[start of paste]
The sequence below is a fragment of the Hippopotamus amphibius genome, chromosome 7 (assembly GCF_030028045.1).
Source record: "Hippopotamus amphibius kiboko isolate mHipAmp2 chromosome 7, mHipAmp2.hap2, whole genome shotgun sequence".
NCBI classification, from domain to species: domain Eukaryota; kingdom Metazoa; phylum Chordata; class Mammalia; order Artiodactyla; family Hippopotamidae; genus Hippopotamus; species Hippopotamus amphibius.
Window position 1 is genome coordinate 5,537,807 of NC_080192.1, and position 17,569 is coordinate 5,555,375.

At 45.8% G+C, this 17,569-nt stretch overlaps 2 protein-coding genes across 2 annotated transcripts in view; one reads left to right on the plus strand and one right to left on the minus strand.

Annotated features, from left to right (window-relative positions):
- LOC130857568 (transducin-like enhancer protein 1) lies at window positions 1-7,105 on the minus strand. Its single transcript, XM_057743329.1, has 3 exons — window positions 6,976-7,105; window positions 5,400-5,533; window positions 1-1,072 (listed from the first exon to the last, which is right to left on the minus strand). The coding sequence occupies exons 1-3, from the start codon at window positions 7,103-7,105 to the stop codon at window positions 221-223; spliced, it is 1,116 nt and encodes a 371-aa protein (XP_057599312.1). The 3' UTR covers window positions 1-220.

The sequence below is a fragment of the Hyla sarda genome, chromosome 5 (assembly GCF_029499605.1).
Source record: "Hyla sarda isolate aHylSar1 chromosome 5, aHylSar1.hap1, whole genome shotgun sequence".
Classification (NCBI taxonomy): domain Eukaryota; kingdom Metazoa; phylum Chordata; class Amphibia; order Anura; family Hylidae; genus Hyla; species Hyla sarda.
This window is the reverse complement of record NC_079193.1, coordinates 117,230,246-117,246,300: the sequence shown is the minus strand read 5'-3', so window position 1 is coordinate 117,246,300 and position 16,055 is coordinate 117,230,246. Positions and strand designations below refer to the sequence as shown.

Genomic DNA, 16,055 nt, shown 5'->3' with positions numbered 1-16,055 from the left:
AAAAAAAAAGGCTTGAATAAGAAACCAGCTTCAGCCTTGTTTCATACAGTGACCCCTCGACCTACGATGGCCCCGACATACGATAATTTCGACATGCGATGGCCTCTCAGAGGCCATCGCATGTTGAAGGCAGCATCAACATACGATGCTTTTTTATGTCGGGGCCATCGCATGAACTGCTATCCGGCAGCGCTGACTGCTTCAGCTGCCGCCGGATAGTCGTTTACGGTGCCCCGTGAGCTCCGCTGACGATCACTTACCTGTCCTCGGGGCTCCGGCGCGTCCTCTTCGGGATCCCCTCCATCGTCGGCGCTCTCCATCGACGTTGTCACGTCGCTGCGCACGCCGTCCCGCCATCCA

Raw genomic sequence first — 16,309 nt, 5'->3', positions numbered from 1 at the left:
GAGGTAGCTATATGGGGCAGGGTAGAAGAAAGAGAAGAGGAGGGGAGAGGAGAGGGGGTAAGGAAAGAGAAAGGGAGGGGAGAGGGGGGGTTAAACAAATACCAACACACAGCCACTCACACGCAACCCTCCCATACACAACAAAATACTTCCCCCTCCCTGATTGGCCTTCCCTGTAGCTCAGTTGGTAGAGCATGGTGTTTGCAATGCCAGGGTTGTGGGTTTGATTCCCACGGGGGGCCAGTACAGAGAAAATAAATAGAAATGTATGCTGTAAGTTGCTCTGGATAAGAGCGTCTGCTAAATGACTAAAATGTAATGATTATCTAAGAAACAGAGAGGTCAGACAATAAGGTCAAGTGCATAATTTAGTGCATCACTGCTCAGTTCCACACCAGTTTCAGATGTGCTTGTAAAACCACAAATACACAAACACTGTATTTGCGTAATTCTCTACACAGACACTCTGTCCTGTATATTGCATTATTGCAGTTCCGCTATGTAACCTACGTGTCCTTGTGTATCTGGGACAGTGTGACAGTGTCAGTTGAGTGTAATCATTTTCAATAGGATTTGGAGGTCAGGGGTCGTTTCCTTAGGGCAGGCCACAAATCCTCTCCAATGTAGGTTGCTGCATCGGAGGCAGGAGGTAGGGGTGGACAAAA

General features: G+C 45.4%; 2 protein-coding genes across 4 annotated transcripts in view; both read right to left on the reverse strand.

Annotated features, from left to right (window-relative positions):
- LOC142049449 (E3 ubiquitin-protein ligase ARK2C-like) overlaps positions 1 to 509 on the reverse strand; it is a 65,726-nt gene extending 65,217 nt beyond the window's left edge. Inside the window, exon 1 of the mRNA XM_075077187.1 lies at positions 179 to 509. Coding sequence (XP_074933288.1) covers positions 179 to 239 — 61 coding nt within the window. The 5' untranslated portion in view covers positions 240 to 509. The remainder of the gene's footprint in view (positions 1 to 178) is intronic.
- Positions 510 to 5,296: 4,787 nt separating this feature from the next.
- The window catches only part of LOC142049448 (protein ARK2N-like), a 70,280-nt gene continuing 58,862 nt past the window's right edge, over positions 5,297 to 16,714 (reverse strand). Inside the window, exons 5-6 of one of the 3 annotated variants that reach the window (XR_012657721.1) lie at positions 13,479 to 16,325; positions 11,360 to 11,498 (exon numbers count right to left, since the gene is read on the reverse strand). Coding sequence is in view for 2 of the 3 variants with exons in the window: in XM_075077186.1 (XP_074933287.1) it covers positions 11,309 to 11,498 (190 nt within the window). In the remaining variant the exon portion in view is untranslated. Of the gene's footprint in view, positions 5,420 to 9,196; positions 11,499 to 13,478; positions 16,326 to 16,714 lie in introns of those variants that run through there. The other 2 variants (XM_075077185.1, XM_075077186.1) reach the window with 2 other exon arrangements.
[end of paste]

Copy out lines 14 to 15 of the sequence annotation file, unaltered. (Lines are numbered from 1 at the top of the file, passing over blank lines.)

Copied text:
Raw genomic sequence first — 16,309 nt, 5'->3', positions numbered from 1 at the left:
GAGGTAGCTATATGGGGCAGGGTAGAAGAAAGAGAAGAGGAGGGGAGAGGAGAGGGGGTAAGGAAAGAGAAAGGGAGGGGAGAGGGGGGGTTAAACAAATACCAACACACAGCCACTCACACGCAACCCTCCCATACACAACAAAATACTTCCCCCTCCCTGATTGGCCTTCCCTGTAGCTCAGTTGGTAGAGCATGGTGTTTGCAATGCCAGGGTTGTGGGTTTGATTCCCACGGGGGGCCAGTACAGAGAAAATAAATAGAAATGTATGCTGTAAGTTGCTCTGGATAAGAGCGTCTGCTAAATGACTAAAATGTAATGATTATCTAAGAAACAGAGAGGTCAGACAATAAGGTCAAGTGCATAATTTAGTGCATCACTGCTCAGTTCCACACCAGTTTCAGATGTGCTTGTAAAACCACAAATACACAAACACTGTATTTGCGTAATTCTCTACACAGACACTCTGTCCTGTATATTGCATTATTGCAGTTCCGCTATGTAACCTACGTGTCCTTGTGTATCTGGGACAGTGTGACAGTGTCAGTTGAGTGTAATCATTTTCAATAGGATTTGGAGGTCAGGGGTCGTTTCCTTAGGGCAGGCCACAAATCCTCTCCAATGTAGGTTGCTGCATCGGAGGCAGGAGGTAGGGGTGGACAAAA